DLA says it keeps a tight rein on partner who admits faking $69K in cab receipts at prior firm
A former Sidley Austin partner who admits faking $69,000 in cab receipts found a new home at DLA Piper in Chicago 17 months ago, but the firm tells disciplinary officials it is closely scrutinizing his billable hours and expense reports.
The former partner, Lee Smolen, testified in his Illinois disciplinary hearing last week that he was in shock when he was forced to resign from Sidley about two years ago, Crain’s Chicago Business reports (reg. req.). “It was like your parents kicking you out of the house,” he said. “It was family.”
Smolen testified that he submitted faked cab receipts to offset legitimate client expenditures that required more paperwork, according to a prior story by Crain’s Chicago Business. “I was trying to achieve a work-life balance after I had missed my children’s lives,” he said.
In written testimony submitted on Monday, DLA Piper general counsel Peter Pantaleo said he monitors Smolen’s billable hours. In the six months ending in May, Smolen billed between 18 and 167 hours per month. At Sidley, he billed an average of nearly 300 hours a month, according to prior hearing testimony.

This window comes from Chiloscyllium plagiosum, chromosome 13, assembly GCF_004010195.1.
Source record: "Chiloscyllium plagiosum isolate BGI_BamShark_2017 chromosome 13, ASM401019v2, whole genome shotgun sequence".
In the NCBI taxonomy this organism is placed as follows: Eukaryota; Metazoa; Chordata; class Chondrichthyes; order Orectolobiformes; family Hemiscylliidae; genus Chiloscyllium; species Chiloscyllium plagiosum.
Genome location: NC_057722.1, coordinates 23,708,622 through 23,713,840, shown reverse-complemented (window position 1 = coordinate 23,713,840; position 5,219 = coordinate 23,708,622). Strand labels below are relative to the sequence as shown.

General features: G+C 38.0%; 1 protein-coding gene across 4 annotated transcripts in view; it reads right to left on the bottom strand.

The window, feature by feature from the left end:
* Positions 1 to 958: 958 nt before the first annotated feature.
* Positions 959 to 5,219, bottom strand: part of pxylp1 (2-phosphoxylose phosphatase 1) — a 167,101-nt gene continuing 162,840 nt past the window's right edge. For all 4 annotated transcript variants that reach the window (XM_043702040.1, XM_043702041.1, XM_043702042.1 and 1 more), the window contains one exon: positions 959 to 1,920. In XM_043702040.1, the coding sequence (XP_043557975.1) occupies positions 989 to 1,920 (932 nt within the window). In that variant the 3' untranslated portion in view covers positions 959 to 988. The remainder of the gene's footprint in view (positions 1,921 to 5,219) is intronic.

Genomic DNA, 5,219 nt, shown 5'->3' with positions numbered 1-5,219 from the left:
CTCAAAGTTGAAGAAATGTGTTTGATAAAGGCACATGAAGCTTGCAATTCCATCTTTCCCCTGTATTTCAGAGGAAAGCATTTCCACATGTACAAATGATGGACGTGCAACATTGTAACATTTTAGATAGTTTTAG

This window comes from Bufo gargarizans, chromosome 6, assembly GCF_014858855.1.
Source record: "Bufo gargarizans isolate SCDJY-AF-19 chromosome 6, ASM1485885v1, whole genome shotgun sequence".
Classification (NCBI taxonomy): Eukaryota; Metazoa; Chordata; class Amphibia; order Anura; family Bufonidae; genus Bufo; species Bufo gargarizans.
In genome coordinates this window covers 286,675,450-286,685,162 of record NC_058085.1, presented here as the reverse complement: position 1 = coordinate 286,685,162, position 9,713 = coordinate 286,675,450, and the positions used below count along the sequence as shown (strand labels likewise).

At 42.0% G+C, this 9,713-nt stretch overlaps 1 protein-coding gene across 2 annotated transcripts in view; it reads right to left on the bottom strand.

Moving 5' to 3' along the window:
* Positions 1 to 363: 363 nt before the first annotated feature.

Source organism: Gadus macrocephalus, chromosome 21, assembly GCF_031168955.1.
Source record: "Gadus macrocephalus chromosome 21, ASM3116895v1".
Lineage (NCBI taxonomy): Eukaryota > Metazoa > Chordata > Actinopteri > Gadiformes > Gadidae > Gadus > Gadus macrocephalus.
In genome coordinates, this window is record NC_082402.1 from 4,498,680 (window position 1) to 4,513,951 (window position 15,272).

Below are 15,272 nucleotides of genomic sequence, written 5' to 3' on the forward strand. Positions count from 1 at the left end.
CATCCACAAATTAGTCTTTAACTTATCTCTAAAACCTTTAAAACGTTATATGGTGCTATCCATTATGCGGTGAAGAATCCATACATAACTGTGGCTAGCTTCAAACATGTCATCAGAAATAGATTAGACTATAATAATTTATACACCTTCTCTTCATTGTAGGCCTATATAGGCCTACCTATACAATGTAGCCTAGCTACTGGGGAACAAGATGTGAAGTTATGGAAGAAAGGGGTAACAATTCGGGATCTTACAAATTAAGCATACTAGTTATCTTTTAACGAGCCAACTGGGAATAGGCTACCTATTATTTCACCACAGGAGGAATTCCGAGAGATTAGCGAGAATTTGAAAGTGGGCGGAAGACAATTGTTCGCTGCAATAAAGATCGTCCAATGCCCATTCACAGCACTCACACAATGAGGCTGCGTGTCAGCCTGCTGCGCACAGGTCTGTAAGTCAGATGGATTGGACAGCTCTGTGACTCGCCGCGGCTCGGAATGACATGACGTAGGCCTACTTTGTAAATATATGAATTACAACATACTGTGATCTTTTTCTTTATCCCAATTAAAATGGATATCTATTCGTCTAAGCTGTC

Jay Epstien, chair of DLA’s U.S. real estate practice, said he reviews Smolen’s expense reports, though the job is usually done by the local practice chair.
Sidley Austin discovered the faked cab receipts after becoming concerned about high client development expenses associated with Wells Fargo & Co., Smolen’s primary client, the stories say. He has not represented the bank at DLA Piper. Two Wells Fargo executives testified on Smolen’s behalf, vouching for his integrity and hard work.
“We would certainly do business with Lee when this situation is behind him,” testified Mark Myers, an executive vice president who oversees Wells Fargo’s commercial real estate lending.
Legal Profession Blog links to an amended complaint in the case that, according to Crain’s, drops charges that Smolen charged Sidley for restaurant gift cards that weren’t business-related. The blog also links to Smolen’s amended answer (PDF).
“Submission of fabricated taxi receipts,” the answer says, “was a poorly conceived short cut around the firm’s expense reporting procedures in order to secure more time to address his substantial and demanding commitments to the firm.”
Hat tip to Above the Law.
ABAJournal.com: “Ex-Sidley partner says $69K cab-fare reimbursement was used for firm-related purposes”